VATICAN CITY -- Meetings this week between Pope Francis and his cardinals will deal with some of the thorniest issues facing the church, including the rejection by most Catholics of some of its core teaching on premarital sex, contraception, gays and divorce.
German Cardinal Walter Kasper, who has called for "changes and openings" in the church's treatment of divorced and remarried Catholics, will give the keynote speech Thursday to the pope and cardinals attending a preparatory meeting for an October summit on family issues.
The cardinals are in town for Saturday's ceremony to formally install 19 new "princes of the church," the first batch named by Francis to join the group of churchmen who will elect his successor. Saturday's ceremony is the high point of an intensive week of meetings presided over by Francis that include the first proposals to put the Vatican's financial house in order.
Ahead of Saturday's consistory, cardinals will meet for two days behind closed doors to begin preparations for the October summit on family issues.
Francis scheduled the summit last year and took the unusual step of sending bishops around the world a questionnaire for ordinary Catholics to fill out about how they understand and practice church teaching on marriage, sex and other issues related to the family.
The results, at least those reported by bishops in Europe and the United States, have been eye-opening. Bishops themselves reported that the church's core teachings on sexual morals, birth control, homosexuality, marriage and divorce are rejected as unrealistic and outdated by the vast majority of Catholics, who nevertheless said they were active in parish life and considered their faith vitally important.
"On the matter of artificial contraception the responses might be characterized by the saying, `That train left the station long ago,"' Bishop Robert Lynch of St. Petersburg, Florida, recently wrote on his blog, summarizing his survey's findings. "Catholics have made up their minds and the sensus fidelium (sense of the faithful) suggests the rejection of church teaching on this subject."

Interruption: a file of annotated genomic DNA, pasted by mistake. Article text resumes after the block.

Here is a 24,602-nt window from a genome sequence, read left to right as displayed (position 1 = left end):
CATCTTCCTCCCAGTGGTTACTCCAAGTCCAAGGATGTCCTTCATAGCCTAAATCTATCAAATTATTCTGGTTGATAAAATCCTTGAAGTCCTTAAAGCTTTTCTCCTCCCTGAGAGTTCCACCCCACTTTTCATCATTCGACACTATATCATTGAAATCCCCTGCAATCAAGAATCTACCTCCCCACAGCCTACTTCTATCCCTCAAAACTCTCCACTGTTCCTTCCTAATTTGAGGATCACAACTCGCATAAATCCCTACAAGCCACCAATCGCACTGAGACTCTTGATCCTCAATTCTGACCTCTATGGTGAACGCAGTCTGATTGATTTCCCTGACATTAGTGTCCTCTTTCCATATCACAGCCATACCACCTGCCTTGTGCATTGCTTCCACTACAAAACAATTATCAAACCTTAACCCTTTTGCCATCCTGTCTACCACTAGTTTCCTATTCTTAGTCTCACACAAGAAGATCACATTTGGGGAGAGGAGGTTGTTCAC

German and Swiss bishops released similar survey results earlier this month. German bishops reported this: "The church's statements on premarital sexual relations, on homosexuality, on those divorced and remarried and on birth control ... are virtually never accepted, or are expressly rejected in the vast majority of cases."
The Swiss bishops went further, saying the church's very mission was being threatened by its insistence on such directives.
Kasper, who retired in 2010 after a decade as the Vatican's chief ecumenical officer, has for years held out hope that the Vatican might accommodate these remarried Catholics who are forbidden from participating fully in the church's sacraments unless they get an annulment.
"What is possible with God namely forgiveness we should be able to succeed within the church, too," he told Germany's Die Zeit in December.
Church teaching holds that unless that first marriage is annulled, or declared null and void by a church tribunal, Catholics who remarry cannot receive Communion because they are essentially living in sin and committing adultery. Such annulments are often impossible to get or can take years to process, a problem that has left generations of Catholics feeling shunned from their church.
Last year, the German diocese of Freiburg issued a set of guidelines explaining how such remarried Catholics could get around the rule. It said if certain criteria are met if the spouses were trying to live according to the faith and acted with laudable motivation they could receive Communion and other sacraments of the church.
The Vatican's chief doctrinal czar immediately shot down the initiative, insisting there is no way around the rule. Cardinal-elect Gerhard Mueller, like Kasper a German theologian, cited documents from popes past and his own office, the Congregation for the Doctrine of the Faith, in rejecting arguments that mercy should prevail over church rules or that people should follow their own consciences to decide if their first marriage was valid or not.
"It is not for the individuals concerned to decide on its validity, but rather for the church," he wrote in the Vatican newspaper L'Osservatore Romano.
But Kasper has said the issue can and should be reviewed on a case-by-case basis. Francis himself has made clear he wants to help these Catholics and that the annulment process itself must be reviewed because the church's tribunals currently are not able to deal with their caseload. He has said now was a "season of mercy."
Francis is a big fan of Kasper. During his first Sunday noon blessing as pope, Francis praised Kasper by name, saying he was a terrific theologian who had just written a great book on mercy.
American canon lawyer Edward Peters, who has written extensively on the American annulment process, said Monday that compromise is not possible on annulments themselves since that is the only way baptized Catholics can remarry. But in a blog post, he said the Vatican might consider some "process-smoothing provisions" that were approved for the U.S. church back in the 1970s, including the elimination of the mandatory appeal to Rome.